Here are some easy-to-implement changes you can make for your dog's wellbeing and comfort.
Short But Steady Exercise
Your dog needs to keep moving to prevent joint stiffness, even though your friend may be less than enthusiastic about going out for walks. Rather than long walks, try focusing on short walks up and downhills. Walking up and down an incline will help your dog's overall stability, balance, and strength. Short walks like these will also help restore any muscle loss in your dog's legs.
Instead of going out for one long walk each day, a dog with arthritis will better tolerate more frequent and shorter walks.
Your vet can also help you set some exercise goals so that you can keep track of your dog's fitness. Different dogs will do well with varying amounts of exercise.
Keep a record of which exercises make your dog's symptoms worse and which ones your friend tolerates well. If a 30-minute walk works well, make a note of it. Arthritis is progressive, so what works now may not work next year.
Revise Your Dog's Nutrition
You may wish to set some nutrition goals with your vet. Your dog's weight has a significant impact on their joints and, therefore, on their comfort and mobility. Discuss the nutrition your dog is getting, and look at anything you need to add or take out from their diet.
Check with your vet on which foods to avoid. Certain foods cause inflammation, while others can relieve it. You can use natural foods such as kale, celery, alfalfa, ginger, papaya, and blueberries, which can be blended into a smoothie and added to your dog's diet. However, be sure to get your vet's approval on making these or other additions to your dog's food.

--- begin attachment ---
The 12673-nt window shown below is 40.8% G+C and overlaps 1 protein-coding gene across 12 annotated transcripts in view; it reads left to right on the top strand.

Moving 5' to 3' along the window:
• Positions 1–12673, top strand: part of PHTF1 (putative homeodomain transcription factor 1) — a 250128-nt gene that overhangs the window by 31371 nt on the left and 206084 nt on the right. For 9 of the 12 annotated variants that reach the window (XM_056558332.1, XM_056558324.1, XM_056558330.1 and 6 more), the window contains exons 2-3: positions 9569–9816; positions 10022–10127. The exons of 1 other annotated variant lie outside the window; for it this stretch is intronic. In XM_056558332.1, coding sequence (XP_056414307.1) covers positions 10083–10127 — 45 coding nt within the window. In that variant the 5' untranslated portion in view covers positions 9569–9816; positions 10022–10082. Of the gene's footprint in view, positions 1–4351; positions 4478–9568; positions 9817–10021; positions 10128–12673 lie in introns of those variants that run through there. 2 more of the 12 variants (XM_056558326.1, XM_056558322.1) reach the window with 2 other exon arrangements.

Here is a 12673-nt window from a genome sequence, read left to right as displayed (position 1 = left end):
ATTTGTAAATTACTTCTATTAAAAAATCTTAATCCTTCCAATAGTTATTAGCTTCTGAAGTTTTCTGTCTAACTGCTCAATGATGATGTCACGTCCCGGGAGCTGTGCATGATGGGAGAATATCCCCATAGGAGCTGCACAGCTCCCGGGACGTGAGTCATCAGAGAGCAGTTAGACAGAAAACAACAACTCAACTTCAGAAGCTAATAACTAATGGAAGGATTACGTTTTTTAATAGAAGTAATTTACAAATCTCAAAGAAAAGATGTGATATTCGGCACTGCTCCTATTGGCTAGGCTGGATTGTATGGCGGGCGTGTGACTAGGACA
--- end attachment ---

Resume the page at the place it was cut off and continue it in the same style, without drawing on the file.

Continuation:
Some commercial dog foods are available to help relieve arthritis pain that includes some of the above foods. Or you can make your own pain relief food by simmering 2 parts quinoa or lentils with 8 parts fruits or vegetables for 1 hour. Add in some cooked chicken if you wish, and use it as a supplementary food.
Help your dog keep a healthy weight by reducing portion sizes at mealtime, limiting the number of treats your dog receives, and increasing your dog's exercise. To get a better idea of how much your dog is consuming, as well as his or her activity level, the Actijoy Buddy Pack is recommended as owners will be able to see a personalized snapshot of their dog's eating and activity habits.
Get a Comfy Bed
Now is not the time to make your dog climb up onto furniture. Your friend's joints are painful, so make this process as easy as possible.
Dog ramps are brilliant for helping aging dogs move around gently. Consider getting a ramp for your bed, like a Chasing Tails or another model that can also be useful for getting in and out of the car. Because walking on an incline can also help your dog's stability, these ramps are perfect for helping your friend get to their favorite spots despite joint pain.
If your friend needs help getting up the ramp, you can use a rolled towel underneath their front legs as a makeshift harness or get an appropriate body harness to assist your friend.
If your pet doesn't sleep on your bed, you may want an orthopedic dog bed. These beds have a thick layer of foam for maximum comfort. Some beds are even heated for added comfort.
Definitely avoid raised beds that are difficult to climb in and out of.
Offer Lots of Love
When we aren't feeling well, we appreciate cuddles even more, and it's no different for your dog. With loving-kindness and patience, your dog can have many more comfortable years despite arthritis.
Overall, taking a proactive approach to your dog's health is the best way to keep arthritis symptoms and pain from becoming unbearable for your pet.